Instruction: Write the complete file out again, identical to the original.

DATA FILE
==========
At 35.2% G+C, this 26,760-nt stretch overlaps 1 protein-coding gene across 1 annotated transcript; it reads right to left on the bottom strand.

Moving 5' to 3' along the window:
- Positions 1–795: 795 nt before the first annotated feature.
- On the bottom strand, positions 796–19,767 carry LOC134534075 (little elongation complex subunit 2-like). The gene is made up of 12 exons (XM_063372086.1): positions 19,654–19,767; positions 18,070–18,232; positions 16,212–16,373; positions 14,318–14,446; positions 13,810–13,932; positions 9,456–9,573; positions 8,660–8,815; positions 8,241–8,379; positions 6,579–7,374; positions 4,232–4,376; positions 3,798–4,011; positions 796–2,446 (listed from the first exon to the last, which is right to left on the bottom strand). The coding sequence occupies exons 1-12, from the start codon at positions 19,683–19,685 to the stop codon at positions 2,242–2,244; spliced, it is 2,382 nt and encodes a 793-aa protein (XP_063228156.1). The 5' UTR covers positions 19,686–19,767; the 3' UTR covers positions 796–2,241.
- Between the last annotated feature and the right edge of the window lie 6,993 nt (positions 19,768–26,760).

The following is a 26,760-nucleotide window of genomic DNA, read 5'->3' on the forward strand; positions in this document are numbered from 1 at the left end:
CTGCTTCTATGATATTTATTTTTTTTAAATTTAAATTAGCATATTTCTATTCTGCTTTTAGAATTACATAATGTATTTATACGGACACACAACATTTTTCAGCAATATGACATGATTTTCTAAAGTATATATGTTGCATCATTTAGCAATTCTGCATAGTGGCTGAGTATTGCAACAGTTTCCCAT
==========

At 35.2% G+C, this 26,760-nt stretch overlaps 1 protein-coding gene across 1 annotated transcript; it reads right to left on the bottom strand.

Moving 5' to 3' along the window:
- Positions 1–795: 795 nt before the first annotated feature.
- On the bottom strand, positions 796–19,767 carry LOC134534075 (little elongation complex subunit 2-like). The gene is made up of 12 exons (XM_063372086.1): positions 19,654–19,767; positions 18,070–18,232; positions 16,212–16,373; positions 14,318–14,446; positions 13,810–13,932; positions 9,456–9,573; positions 8,660–8,815; positions 8,241–8,379; positions 6,579–7,374; positions 4,232–4,376; positions 3,798–4,011; positions 796–2,446 (listed from the first exon to the last, which is right to left on the bottom strand). The coding sequence occupies exons 1-12, from the start codon at positions 19,683–19,685 to the stop codon at positions 2,242–2,244; spliced, it is 2,382 nt and encodes a 793-aa protein (XP_063228156.1). The 5' UTR covers positions 19,686–19,767; the 3' UTR covers positions 796–2,241.
- Between the last annotated feature and the right edge of the window lie 6,993 nt (positions 19,768–26,760).

The following is a 26,760-nucleotide window of genomic DNA, read 5'->3' on the forward strand; positions in this document are numbered from 1 at the left end:
CTGCTTCTATGATATTTATTTTTTTTAAATTTAAATTAGCATATTTCTATTCTGCTTTTAGAATTACATAATGTATTTATACGGACACACAACATTTTTCAGCAATATGACATGATTTTCTAAAGTATATATGTTGCATCATTTAGCAATTCTGCATAGTGGCTGAGTATTGCAACAGTTTCCCAT